Friday, 16 September 2011

Liberal Youth members on Drug Policy

Liberal Youth members Cath Smith, Chris Ward and Sarah Harding explain why Liberal Democrat members should vote in favour of evidence based drug policy at the Liberal Democrat Party Conference this weekend.

When you’ve been on a diet for 40 years and haven’t lost any weight you change your diet.

The same is true of drugs policy in this country. The Global Report on Drugs Policy which included former UN Secretary Kofi Annan, concluded that the decades-old worldwide "war on drugs has failed”

On Sunday evening, Liberal Democrat conference have a golden opportunity to take the first step to righting this wrong, and introducing a fair, evidence based drugs policy. The motion proposed to conference calls for a scientific approach to drugs, drawing inspiration from best practise in the Netherlands, Switzerland and Portugal, as well as the findings of the 2010 drugs strategy consultation.

Drugs policy has long been a taboo in the political world. Our leaders don’t talk about treatment, for fear of looking soft. They don’t talk about the negative impact of criminalisation in case they are branded too liberal. They don’t even talk about the science, because the science points out such obvious inconsistency.

Each year worldwide drug use increases, criminality linked to drugs increases and the bill for the war on drugs increases vastly. The most important part of the motion is not what it says in the text, it’s the fact that a party of government is standing up and talking about it. If this passes it opens up the debate, it asks our politicians to look again and start talking about alternatives to the failed zero tolerance policy.

Young drug users must not be punished, when often they are victims of crime and poverty. The motion calls for the priority of these people to change from punishment, to rehabilitation and education. Often young people fall into drug use, are punished and are stuck in a vicous circle, with future prospects becoming closed of to them.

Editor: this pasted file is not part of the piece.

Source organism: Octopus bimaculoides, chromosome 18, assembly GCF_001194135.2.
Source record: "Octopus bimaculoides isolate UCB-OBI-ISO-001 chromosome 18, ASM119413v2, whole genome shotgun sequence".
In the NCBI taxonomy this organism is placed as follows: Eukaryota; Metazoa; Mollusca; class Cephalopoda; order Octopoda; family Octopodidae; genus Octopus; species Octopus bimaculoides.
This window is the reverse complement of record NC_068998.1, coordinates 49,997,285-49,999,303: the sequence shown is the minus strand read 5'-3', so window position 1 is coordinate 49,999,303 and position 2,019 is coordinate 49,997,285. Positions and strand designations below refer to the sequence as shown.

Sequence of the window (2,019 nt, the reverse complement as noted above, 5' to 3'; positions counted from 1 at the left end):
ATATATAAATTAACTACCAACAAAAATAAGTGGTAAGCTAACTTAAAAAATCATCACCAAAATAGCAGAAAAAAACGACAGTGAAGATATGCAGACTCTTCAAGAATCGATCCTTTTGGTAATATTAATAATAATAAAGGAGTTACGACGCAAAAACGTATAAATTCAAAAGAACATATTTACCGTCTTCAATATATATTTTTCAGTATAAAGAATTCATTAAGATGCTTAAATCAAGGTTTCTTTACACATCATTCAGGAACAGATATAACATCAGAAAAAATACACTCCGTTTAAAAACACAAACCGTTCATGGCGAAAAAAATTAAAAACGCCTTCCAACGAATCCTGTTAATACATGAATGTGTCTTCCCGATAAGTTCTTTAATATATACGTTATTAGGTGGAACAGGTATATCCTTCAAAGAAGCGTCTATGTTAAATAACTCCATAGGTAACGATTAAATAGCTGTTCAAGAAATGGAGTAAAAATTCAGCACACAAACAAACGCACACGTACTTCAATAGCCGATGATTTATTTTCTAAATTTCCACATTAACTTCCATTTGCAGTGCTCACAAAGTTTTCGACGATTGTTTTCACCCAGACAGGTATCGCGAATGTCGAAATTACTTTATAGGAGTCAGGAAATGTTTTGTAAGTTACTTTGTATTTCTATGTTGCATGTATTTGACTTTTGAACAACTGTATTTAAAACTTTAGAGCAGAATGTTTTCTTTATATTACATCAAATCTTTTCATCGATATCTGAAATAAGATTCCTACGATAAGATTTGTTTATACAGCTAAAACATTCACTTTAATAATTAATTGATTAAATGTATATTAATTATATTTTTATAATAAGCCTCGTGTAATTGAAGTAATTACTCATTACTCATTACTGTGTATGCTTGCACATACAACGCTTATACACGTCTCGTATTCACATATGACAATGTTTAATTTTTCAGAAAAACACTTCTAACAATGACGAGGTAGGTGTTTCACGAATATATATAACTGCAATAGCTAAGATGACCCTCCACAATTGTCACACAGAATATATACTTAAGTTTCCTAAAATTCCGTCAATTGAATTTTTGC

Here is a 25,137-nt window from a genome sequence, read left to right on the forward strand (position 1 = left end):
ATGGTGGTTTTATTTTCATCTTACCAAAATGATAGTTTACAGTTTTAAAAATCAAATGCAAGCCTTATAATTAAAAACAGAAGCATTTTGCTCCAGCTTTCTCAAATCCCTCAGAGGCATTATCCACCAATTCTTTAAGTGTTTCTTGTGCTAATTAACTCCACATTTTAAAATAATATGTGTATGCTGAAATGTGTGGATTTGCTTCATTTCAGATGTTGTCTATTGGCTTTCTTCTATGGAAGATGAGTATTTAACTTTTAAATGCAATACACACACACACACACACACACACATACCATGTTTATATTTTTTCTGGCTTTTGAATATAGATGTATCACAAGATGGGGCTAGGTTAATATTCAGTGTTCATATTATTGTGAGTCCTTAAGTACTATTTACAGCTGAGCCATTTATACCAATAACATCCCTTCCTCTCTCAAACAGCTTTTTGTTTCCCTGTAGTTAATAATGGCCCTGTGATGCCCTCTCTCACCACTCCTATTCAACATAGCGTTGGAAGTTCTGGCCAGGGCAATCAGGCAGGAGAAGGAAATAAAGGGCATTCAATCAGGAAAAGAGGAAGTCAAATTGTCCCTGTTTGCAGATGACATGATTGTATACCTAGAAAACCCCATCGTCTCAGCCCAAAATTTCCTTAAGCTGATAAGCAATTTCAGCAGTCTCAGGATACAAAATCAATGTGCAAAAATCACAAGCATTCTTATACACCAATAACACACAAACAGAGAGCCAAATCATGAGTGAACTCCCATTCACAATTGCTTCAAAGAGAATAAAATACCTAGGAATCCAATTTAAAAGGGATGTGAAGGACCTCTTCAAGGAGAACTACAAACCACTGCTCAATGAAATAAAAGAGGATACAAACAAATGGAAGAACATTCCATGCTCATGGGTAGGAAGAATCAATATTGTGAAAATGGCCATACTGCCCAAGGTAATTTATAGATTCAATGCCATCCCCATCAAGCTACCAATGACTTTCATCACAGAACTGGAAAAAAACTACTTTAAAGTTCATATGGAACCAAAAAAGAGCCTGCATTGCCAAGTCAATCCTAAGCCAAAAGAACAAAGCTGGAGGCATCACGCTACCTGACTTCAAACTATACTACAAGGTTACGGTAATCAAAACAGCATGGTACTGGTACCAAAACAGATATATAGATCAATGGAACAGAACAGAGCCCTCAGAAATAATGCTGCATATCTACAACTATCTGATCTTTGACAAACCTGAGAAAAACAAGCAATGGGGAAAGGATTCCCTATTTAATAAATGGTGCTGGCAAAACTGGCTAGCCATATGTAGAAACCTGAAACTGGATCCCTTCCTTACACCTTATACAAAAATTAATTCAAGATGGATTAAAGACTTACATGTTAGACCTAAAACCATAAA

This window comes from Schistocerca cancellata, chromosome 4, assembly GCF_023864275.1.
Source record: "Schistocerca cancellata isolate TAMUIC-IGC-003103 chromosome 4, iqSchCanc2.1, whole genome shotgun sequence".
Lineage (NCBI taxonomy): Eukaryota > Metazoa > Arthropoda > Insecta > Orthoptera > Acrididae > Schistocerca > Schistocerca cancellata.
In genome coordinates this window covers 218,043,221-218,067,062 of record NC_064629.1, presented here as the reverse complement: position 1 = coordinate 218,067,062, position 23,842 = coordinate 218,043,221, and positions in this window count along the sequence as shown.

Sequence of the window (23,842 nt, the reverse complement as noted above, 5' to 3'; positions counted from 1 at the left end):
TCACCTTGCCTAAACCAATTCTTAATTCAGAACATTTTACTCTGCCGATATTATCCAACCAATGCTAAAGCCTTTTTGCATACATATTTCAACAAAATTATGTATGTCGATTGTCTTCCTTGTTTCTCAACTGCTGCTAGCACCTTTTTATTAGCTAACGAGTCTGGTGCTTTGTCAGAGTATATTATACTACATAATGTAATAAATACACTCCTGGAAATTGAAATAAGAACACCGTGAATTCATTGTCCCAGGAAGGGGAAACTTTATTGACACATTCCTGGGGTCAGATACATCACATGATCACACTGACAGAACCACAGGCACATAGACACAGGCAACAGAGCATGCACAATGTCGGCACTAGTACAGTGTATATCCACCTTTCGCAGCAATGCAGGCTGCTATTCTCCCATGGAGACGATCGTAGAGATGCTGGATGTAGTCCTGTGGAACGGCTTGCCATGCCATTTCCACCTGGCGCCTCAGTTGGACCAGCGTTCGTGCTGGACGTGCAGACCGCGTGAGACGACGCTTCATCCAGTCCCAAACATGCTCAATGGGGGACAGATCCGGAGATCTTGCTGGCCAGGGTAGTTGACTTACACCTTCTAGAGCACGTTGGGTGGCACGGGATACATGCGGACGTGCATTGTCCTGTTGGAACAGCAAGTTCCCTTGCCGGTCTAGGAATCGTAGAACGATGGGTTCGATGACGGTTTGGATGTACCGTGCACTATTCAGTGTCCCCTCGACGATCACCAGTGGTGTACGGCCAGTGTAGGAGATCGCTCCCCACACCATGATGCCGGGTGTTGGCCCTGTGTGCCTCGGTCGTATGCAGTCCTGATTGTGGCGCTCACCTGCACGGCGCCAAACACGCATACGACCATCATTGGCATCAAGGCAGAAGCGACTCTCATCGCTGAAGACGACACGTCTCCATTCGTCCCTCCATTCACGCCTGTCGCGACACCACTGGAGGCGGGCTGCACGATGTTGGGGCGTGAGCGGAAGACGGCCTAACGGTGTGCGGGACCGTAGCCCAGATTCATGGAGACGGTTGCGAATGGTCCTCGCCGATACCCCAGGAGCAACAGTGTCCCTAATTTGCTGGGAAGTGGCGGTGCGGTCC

Drugs policy should never be based on outdated stigma's and stereotypes. The motion calls for a new approach to drugs policy in the United Kingdom, based on science. It calls for drug users to be treated as victims, not as criminals and puts more emphasis on education and rehabilitation.

Liberal Youth is one of the movers of the motion, and has a proud record of campaigning for a sensible attitude on drugs. We are proud to be supporters of this motion.

To coincide with the motion at conference, Liberal Youth is also running campaigns on an evidence based approach to drugs policy. Literature will be going out in our Freshers packs, and up and down the country we’ll be promoting how we should be talking sense on drugs. Please click here to order this material.

Saturday, 3 September 2011

Drug Policy in Portugal: The benefits of decriminalising drug use

A new report has been published by the Open Society Foundation covering the benefits of decriminalising drug use.

The report explores the last decade of drug policy reform in Portugal, where since 2001 the responsibility of reducing demand has been with the Ministry of Health, rather than with the Ministry of Justice. Defying convention, drug-dependent persons have been viewed as patients rather than criminals.

The report by award-winning journalist Artur Domoslawski, is available for download from the Open Society.

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